The next time you butt heads with someone, listen to what they’re saying and try to see things from their perspective. It’ll prepare you well for your personal and professional future (providing that our future isn’t the Hunger Games, in which case you should immediately pick up archery and parkour).

Stop Ignoring Your Body

Dan Freebairn

Your twenties are traditionally seen as the time when you throw everything you can at your body, whether you’re enjoying drugs and booze on the regular, or taking on intense physical feats like mountain-climbing. Regardless of how you enjoy yourself, your underlying health and recovery times will be vastly improved if you balance out the more intense elements of your lifestyle with good food, sleep and exercise.

Good quality mattresses are increasingly affordable thanks to companies like Casper, Tuft & Needle, Leesa, and Saatva, who offer 100 night trials, 10 year warranties and easy returns. Thug Kitchen’s motto is “eat like you give a fuck,” and their cookbooks of cheap, easy vegan and vegetarian recipes read more like Action Bronson than Nigella Lawson.

If you can’t afford a gym membership and you don’t like running, Darebee has a range of easy to follow, equipment-free workouts, and there’s also a bunch of exercise channels on YouTube. If you’re having difficulty getting motivated to exercise, allow Lethal Bizzle to shame you into getting fit.

Ditch Your Sycophant Impulses

Dan Freebairn

Whether you intend to or not, at some point you are going to piss people off. Sometimes, it’ll be because you’ve genuinely been a dick, or miscommunicated something (for that, see “listen and think before you speak” above). But sometimes, someone’s not going like the tone of your voice or the distance between your eyes. Aside from reflecting on your communication, you can do very little about whether people like or dislike you.

Your time is precious, so don’t waste it hanging out with people who you don’t really like, or who don’t return your emotional (and sometimes financial) investment. Figure out who the most important people in your life are and spend time with them, and if they’re spread out all over the world, make sure you keep in contact.

Don’t spend time with people just because y’all went to school together or grew up on the same street. People grow up, change and move on, and some of those people become douchebags. Recognize when you’re flogging a dead friendship horse and move on accordingly.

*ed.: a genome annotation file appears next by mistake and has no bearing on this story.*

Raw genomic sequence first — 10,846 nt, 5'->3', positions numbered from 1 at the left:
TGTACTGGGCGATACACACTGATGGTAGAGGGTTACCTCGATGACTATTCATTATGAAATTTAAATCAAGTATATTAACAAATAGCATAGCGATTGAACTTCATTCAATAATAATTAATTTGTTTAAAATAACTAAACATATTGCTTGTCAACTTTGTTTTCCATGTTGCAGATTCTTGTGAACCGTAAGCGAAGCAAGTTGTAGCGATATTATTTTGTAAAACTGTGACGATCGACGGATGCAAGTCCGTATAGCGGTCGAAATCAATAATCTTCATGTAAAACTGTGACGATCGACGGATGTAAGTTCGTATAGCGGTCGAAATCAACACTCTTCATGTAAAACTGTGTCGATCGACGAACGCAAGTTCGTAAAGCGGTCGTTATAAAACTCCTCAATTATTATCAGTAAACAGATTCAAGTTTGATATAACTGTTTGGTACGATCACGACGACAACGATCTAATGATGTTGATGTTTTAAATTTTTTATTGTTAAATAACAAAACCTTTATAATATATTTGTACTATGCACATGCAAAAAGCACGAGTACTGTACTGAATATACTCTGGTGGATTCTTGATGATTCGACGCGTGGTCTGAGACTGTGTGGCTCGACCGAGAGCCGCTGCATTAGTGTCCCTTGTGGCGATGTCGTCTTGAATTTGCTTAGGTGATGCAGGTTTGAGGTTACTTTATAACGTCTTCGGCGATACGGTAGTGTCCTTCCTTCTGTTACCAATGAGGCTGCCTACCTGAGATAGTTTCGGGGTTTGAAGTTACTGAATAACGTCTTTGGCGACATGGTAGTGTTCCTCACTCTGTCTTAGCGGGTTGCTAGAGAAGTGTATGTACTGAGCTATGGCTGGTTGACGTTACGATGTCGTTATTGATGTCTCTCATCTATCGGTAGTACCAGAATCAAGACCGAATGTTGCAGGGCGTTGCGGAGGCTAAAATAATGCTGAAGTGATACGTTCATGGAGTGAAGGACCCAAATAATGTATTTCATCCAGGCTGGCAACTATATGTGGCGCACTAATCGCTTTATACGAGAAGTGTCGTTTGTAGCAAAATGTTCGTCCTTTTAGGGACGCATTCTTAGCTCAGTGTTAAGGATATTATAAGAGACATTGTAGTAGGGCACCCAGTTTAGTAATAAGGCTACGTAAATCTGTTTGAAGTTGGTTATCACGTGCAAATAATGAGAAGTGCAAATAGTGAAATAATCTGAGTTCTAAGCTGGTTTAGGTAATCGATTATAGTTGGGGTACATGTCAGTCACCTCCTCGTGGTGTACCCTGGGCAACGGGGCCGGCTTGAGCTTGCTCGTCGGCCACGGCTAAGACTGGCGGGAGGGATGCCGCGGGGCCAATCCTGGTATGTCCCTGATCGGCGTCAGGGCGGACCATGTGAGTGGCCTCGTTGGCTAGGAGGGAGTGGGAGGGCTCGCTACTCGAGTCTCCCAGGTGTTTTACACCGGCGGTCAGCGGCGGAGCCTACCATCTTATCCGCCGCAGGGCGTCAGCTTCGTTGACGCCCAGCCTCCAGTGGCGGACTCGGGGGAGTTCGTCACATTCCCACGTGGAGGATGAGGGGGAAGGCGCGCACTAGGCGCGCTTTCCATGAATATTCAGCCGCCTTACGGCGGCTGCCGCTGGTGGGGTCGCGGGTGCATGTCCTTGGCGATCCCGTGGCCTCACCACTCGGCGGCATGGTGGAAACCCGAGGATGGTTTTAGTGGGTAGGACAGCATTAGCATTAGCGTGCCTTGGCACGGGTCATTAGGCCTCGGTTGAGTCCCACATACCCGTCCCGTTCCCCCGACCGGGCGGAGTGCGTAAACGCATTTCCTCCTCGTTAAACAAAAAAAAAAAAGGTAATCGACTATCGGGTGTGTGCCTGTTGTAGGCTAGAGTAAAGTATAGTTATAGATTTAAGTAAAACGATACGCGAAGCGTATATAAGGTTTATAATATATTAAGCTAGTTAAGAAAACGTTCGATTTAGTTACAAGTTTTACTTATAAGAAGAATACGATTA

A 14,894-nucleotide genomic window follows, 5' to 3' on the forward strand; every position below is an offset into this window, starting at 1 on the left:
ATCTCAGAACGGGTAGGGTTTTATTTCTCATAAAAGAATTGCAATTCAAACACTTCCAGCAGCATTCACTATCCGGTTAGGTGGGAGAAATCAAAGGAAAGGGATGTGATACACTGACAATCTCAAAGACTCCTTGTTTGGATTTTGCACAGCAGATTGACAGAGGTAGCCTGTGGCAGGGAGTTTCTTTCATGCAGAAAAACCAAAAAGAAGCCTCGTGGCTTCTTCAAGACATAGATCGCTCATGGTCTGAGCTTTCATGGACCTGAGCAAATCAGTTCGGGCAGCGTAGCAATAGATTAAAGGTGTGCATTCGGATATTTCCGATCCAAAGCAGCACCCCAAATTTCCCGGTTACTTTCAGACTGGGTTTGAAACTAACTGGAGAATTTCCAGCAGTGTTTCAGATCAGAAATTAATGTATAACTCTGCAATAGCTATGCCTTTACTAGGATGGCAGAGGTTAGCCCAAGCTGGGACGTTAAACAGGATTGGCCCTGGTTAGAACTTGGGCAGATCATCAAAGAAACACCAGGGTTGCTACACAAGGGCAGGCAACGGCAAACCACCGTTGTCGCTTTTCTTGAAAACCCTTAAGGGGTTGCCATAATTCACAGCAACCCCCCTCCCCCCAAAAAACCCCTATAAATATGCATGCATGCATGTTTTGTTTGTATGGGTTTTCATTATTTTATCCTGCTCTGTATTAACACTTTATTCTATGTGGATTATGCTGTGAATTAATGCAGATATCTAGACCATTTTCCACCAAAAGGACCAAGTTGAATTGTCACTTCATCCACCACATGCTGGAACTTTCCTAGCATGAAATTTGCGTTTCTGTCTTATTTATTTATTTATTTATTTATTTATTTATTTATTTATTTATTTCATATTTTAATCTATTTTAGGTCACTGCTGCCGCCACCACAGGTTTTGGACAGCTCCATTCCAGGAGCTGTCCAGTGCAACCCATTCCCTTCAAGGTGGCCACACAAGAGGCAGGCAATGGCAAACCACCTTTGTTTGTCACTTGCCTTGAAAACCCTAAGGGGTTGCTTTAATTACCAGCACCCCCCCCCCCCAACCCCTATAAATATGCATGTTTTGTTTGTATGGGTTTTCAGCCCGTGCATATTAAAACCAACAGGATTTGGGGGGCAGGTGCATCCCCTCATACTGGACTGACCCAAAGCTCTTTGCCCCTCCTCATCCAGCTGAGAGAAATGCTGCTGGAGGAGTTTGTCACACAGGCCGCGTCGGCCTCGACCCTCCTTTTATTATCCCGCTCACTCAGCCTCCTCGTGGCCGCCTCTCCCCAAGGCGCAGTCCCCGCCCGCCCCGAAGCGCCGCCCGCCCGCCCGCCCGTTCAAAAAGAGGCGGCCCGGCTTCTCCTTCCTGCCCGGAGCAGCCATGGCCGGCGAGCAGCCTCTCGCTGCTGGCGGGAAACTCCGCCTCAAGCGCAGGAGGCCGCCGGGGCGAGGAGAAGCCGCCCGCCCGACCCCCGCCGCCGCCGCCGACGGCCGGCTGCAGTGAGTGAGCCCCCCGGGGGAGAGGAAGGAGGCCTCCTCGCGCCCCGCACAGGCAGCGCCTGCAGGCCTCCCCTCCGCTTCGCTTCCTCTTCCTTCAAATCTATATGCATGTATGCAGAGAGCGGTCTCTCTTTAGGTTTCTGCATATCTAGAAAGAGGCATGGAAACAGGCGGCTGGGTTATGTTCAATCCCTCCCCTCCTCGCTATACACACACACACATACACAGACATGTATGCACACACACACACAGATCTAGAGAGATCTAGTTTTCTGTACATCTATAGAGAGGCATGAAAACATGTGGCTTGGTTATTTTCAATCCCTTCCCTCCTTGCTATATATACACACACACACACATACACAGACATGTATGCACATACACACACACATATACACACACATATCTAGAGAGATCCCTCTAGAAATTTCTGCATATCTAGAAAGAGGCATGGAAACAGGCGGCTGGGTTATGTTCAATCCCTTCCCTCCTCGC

Practice Self-Care

Dan Freebairn

This one is pretty self-explanatory. While we strongly encourage you to take one day a year to fully “treat yo’self,” being kind to yourself on the regular is also important. As discussed above, sometimes people will hate on you for no real reason and despite your best efforts, so make sure you’re not making things even more difficult by being unnecessarily hard on yourself.

Some people have criticized self-care as encouraging people to become insular and disconnected from the world at large. Fuck ‘em. If you’ve had enough of people and the world for a while, do something that makes you feel good to recharge before you re-engage. Run a bath, smash some porcelain, buy a Batman suit or have a nap – you do you.

Pro tip: if you are planning a treat yo’self day requiring cash, make sure you plan your finances accordingly in advance. You really shouldn’t be treating yo’self with debt.

Study Smart

Dan Freebairn

Gone are the days where a tertiary degree was a surefire way of securing a well-paid, professional job. Statistics show that a degree no longer means what it used to, and yet it is significantly more expensive than it used to be.

Despite the fact that a degree no longer guarantees you a job, it should not be dismissed as worthless. Use your studies to explore areas that interest you, rather than choosing the most “practical” or “sensible” subject. Society could definitely benefit from people with strong critical thinking skills and a sense of curiosity, regardless of what degree you graduate with.

Terms like “career path” and “success” continue to change, grow and take increasingly nebulous forms, so don’t be afraid to say yes to unexpected opportunities. So-called “career mistakes” eventually become really good motivation to push you in the right direction. If nothing else, it will teach you a valuable lesson of what not to do in future.

Care Less About Outside Influences

Dan Freebairn

As you move through your twenties, your peers are going to start locking down everything that society expects as you progress down the approved track of life: a steady job, a steady partner, a house, kids, and so forth. If you’re not ticking these boxes, it’s easy to panic and think that you’ve fallen behind – particularly at this time of year, when engagements and weddings are blowing up your feeds like a snowstorm of tasteful bunting.

Society and media can gaslight us into thinking that we’re missing the essential components of life, that we don’t have or are not ourselves enough. Realistically, the marriage/house/kids progression is completely beyond reasonable reach for millennials, so the fact that it’s still held up as an ideal is ludicrous.

There is a simple solution to this: stop giving a single fuck what anyone else thinks. The only standard of happiness that you need to meet is your own. The sooner you stop checking your life against other people’s milestones, the clearer your own path will be.

Speaking of sorting your finances, here’s how to make money on YouTube.

What To Read Next